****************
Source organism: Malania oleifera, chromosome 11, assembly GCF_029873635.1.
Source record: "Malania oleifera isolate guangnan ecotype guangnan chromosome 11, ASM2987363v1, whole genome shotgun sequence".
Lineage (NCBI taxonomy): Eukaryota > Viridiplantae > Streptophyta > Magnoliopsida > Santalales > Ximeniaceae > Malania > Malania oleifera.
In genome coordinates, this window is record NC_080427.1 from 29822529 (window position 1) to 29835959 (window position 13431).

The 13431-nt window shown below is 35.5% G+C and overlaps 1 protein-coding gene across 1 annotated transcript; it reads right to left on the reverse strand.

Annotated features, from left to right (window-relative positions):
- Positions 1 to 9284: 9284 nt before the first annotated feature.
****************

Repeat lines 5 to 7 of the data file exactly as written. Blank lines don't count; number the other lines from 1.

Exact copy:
The 13431-nt window shown below is 35.5% G+C and overlaps 1 protein-coding gene across 1 annotated transcript; it reads right to left on the reverse strand.

Annotated features, from left to right (window-relative positions):
- Positions 1 to 9284: 9284 nt before the first annotated feature.